Population aging is an increasingly worldwide phenomenon; The World Health Organization (WHO) predicts that by 2050, the global population of elderly people, defined as those aged 65 and above, would reach 1.5 billion. Older people now account for more than 60% of the global population, resulting in a rise in hospital visits and the usage of numerous medicines. 14, 15

Concerning the socio-demographic characteristics of the study sample, the data reveals that more than half of the study sample were married, more than third of the study sample completed secondary education and near to two-thirds of them didn’t have enough income, these results were overall supported by Abdelwahed et al., (2018) who conducted a study in Damanhur city at Al Buhayrah governorate which is nearly similar to the current study setting in terms the agricultural nature which consequently explains the existing similarities between the two studies socio-demographic characteristics, While more than two-thirds of the study sample were rural while Metwally, T., & Aly, H. (2020) who conducted their study in Suez governorate which doesn’t have agricultural nature as it was found that more than three-quarters of their study sample were living in urban areas. 16, 17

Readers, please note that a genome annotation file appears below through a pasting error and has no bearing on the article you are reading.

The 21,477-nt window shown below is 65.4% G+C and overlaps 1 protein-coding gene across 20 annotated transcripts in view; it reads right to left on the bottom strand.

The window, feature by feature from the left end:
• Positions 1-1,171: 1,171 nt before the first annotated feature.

Regarding the sources of the non-prescribed medications, the current study revealed that almost two thirds and near to half of the older adults were taking their medications based on their previous experience and pharmacist advice, this might be because of the low income of the older adults who can’t tolerate the expenses of regular check and medical follow up, these results were in the same line with the results of Ghazawy, E .R., (2017) which demonstrated that the same two sources were the most reported ways for the non-prescribed medication among elderly. 18

The current study revealed that more than two-thirds of the study sample either had an incomplete knowledge or even didn’t know at all of the meaning of Poly-pharmacy and near to three-quarters of the subjects were either partially aware or unaware of the contributing factors for Poly-pharmacy, this might be due to relatively low level of education of the study sample, in the same regard these findings were supported by Galazzi A., et al., (2016) as his study showed that less than quarter of the studied sample who had Poly-pharmacy reported that they don’t feel they were taking a large number of medications while less than half of the subjects were understanding the reason for having many medications, in agreement with these results Priya N., (2019) revealed that half of the study sample does not know the use of medication, while the majority of the study sample did not know the clinical purpose of the medicine they were using, more over Hermann, M., et al (2021) found that more than two thirds of his study sample was unaware about the side effects of the over counter medications. 19, 20, 21